The Transformations of the Human program invites and hosts a highly curated cohort of Fellows on an annual basis. The Residential Fellows are typically mid-career to senior academics, authors and journalists who work at Berggruen Institute headquarters in Los Angeles, at our China Center in Beijing, or at the Center for Advanced Study in the Behavioral Sciences at Stanford University and are directly integrated in our working groups. The Research Fellowships run for three years, contingent on annual reviews, and comprise philosophers, artists, and social scientists who are placed into AI and biotech laboratories. Their task is to discover philosophical questions (instances of the transformation of the human) reverberating in the concrete everyday labor of the engineers and researchers.
The Berggruen Institute aims to collaboratively build a program for artists at the Institute through its Transformations of the Human program by participating in its working groups; pairing them with engineers and researchers in the AI and biology labs associated with these working groups; and commissioning them to produce artworks (arts as a form of research) that explore the contemporary transformation of the human for exhibitions, catalogues, installations or performative events.
The aim of the Future Humans project is to capture the openness of the future by depicting how individual humans (both famous and unknown) express their worries and hopes, their beliefs and doubts, their melancholia and their excitement about the future. Specifically, the goal of the project is to capture a multitude of visions that express the radicalness of the now centered around three questions. The project will begin with the Future Humans Video Archive directed by art historian and museum director Marina Pugliese and may be further developed into a feature-length movie or traveling exhibition.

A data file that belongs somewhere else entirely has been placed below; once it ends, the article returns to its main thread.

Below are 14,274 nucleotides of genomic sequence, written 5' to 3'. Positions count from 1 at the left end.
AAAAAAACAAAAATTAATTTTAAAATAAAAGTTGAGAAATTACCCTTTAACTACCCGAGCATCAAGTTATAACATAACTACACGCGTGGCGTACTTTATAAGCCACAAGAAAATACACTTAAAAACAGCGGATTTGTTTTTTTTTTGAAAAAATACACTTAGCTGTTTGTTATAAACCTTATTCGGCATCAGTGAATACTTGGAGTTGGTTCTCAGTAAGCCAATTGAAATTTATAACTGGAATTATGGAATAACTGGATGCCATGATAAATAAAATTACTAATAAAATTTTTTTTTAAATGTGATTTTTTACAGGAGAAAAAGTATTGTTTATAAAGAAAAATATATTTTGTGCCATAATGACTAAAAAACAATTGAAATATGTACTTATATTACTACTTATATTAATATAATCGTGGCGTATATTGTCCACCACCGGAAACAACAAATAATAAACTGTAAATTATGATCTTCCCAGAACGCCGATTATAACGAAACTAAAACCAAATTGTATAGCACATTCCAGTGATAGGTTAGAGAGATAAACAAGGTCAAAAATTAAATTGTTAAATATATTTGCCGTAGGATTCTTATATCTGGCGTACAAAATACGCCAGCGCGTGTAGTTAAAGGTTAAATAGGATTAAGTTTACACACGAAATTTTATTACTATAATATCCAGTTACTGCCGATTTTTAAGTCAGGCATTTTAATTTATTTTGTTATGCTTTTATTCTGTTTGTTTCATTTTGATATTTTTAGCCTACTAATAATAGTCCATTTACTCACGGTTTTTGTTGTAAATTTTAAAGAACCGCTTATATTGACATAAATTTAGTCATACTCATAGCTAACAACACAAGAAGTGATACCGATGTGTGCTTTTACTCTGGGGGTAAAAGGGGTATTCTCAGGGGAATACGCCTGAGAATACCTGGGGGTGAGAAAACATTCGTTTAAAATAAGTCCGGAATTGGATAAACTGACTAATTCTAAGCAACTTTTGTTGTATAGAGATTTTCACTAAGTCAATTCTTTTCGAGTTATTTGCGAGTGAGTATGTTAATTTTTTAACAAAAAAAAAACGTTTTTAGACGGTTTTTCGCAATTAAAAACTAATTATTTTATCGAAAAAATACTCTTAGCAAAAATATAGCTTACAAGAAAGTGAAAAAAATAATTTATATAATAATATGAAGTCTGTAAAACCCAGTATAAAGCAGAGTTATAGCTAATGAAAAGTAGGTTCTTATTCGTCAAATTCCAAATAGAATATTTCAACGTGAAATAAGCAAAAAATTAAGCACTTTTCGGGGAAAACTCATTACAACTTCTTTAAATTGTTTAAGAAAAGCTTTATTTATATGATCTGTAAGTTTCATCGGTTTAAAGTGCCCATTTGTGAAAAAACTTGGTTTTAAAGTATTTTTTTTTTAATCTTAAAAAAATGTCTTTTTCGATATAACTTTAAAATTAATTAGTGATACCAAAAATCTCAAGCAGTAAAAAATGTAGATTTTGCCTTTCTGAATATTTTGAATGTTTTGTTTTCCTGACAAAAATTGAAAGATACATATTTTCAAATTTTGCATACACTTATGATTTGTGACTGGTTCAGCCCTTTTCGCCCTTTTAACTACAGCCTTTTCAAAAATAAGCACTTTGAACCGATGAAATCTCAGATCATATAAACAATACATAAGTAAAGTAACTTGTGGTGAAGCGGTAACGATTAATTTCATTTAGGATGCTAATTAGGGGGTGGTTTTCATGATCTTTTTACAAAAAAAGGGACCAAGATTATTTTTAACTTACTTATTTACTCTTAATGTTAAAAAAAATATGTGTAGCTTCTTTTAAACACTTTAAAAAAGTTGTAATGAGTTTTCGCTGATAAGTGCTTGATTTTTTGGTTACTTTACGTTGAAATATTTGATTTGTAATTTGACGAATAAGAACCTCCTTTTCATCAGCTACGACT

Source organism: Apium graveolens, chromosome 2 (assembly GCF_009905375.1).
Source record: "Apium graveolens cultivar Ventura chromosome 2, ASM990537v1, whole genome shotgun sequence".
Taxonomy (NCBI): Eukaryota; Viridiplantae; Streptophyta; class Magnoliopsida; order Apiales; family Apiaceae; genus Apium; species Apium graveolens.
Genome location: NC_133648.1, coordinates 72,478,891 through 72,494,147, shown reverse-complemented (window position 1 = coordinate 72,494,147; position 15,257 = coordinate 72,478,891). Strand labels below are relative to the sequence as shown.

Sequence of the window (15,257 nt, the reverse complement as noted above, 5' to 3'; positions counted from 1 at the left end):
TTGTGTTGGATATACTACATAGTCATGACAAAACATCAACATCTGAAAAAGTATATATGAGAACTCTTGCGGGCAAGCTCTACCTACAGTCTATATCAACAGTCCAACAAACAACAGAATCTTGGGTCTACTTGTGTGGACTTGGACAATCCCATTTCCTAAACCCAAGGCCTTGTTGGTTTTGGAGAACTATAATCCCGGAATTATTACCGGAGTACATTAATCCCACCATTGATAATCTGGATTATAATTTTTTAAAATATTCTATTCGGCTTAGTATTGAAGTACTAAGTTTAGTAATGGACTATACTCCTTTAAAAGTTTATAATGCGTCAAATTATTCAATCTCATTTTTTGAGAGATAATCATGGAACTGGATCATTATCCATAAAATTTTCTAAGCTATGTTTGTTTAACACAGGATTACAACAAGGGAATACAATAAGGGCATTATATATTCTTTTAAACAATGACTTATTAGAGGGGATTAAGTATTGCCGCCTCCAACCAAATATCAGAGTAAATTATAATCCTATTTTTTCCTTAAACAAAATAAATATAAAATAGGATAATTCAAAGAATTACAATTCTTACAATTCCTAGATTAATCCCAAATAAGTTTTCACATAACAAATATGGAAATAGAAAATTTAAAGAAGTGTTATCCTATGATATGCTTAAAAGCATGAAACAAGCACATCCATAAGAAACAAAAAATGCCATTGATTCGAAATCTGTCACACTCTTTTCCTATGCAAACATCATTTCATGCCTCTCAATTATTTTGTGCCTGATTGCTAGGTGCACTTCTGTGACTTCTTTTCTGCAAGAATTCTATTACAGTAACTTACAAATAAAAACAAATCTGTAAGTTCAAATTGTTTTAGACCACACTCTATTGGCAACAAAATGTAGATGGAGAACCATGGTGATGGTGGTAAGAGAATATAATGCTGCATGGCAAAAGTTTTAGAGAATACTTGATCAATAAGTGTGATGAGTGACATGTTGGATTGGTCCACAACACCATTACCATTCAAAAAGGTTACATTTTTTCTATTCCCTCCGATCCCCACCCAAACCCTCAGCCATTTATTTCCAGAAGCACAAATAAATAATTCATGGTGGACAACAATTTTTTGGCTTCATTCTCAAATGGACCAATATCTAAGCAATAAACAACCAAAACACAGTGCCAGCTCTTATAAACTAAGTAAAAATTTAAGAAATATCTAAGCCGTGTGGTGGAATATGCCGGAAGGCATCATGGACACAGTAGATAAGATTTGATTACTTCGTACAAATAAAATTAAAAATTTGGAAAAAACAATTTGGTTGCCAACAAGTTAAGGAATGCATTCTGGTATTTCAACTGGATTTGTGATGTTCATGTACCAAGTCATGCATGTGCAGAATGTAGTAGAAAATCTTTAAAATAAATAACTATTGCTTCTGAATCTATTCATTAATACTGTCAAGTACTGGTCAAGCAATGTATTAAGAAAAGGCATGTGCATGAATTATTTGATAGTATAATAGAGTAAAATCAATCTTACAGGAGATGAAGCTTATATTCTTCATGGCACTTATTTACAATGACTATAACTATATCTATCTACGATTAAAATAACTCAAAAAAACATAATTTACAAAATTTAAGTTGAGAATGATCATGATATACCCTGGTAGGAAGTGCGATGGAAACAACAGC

Advances in artificial intelligence, cloud computing, and data collection and its curation have ushered us into a new technical era, one equally exciting and anxiety provoking. There is near universal agreement that the effects of AI, of intelligent infrastructures and devices, on human life and living together is going to be enormous. How do we best address the effects of AI on things human? And how do we make sure that the insights that arise from inquiring into how AI is changing what it means to be human are built into AI? As these questions make clear, the stakes of AI vastly exceed the predominant understanding of AI as a mere engineering discipline. Perhaps even first and foremost, AI is also a philosophical project: a project that experimentally challenges many of the distinctions on which our self-comprehension as human has relied on for the longest time –– the distinction between the human and the machine, the living and the non-living, the natural and the artificial, and more. We have assembled a high-profile advisory group, working group, fellows and artists to address the philosophical and political questions that emanate from AI. Our goal is to make the human questions at stake in AI part of AI design itself. And our ambition is to thereby facilitate the emergence of an entirely new genre of productions –– artistic as well as philosophical and engineering. Or all combined.
Over the last two decades the possibilities to engineer living systems have increased dramatically: microbiome research, CRISPR Cas9 based gene editing, synthetic biology, and will have powerful consequences for what it means to be human. The aim of this project is to find new ways to articulate what it means to be human in the context of this radically new concept of technology. Is CRISPR –– are contemporary biotechnologies more generally –– giving rise to a new, natural conception of technology? One aligned with nature? Is it forcing us to rethink what we mean when we say technology? The Transformations of the Human program believes that addressing these questions is necessary in order to come to better terms with the potentials and perils of bio/technical possibilities that define our time. We aim to become the major site for new intellectual and artistic productions around bio/tech –– productions that influence how bio/tech is practiced.